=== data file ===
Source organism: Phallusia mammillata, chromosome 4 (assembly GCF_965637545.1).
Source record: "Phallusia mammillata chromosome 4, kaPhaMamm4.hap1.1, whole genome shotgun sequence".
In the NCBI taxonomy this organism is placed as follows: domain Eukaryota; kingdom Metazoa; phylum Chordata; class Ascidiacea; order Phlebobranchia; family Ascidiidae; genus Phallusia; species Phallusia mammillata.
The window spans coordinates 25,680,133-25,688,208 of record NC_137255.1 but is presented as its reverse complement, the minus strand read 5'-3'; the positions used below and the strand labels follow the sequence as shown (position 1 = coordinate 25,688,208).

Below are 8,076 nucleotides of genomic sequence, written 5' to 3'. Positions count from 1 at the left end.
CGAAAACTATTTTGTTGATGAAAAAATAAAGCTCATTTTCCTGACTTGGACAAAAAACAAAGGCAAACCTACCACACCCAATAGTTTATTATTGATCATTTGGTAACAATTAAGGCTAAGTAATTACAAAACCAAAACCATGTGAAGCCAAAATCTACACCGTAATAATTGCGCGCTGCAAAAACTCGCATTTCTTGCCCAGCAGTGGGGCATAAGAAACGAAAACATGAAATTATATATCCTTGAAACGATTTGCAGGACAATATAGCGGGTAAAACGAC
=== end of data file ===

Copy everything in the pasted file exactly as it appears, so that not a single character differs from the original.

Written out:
Source organism: Phallusia mammillata, chromosome 4 (assembly GCF_965637545.1).
Source record: "Phallusia mammillata chromosome 4, kaPhaMamm4.hap1.1, whole genome shotgun sequence".
In the NCBI taxonomy this organism is placed as follows: domain Eukaryota; kingdom Metazoa; phylum Chordata; class Ascidiacea; order Phlebobranchia; family Ascidiidae; genus Phallusia; species Phallusia mammillata.
The window spans coordinates 25,680,133-25,688,208 of record NC_137255.1 but is presented as its reverse complement, the minus strand read 5'-3'; the positions used below and the strand labels follow the sequence as shown (position 1 = coordinate 25,688,208).

Below are 8,076 nucleotides of genomic sequence, written 5' to 3'. Positions count from 1 at the left end.
CGAAAACTATTTTGTTGATGAAAAAATAAAGCTCATTTTCCTGACTTGGACAAAAAACAAAGGCAAACCTACCACACCCAATAGTTTATTATTGATCATTTGGTAACAATTAAGGCTAAGTAATTACAAAACCAAAACCATGTGAAGCCAAAATCTACACCGTAATAATTGCGCGCTGCAAAAACTCGCATTTCTTGCCCAGCAGTGGGGCATAAGAAACGAAAACATGAAATTATATATCCTTGAAACGATTTGCAGGACAATATAGCGGGTAAAACGAC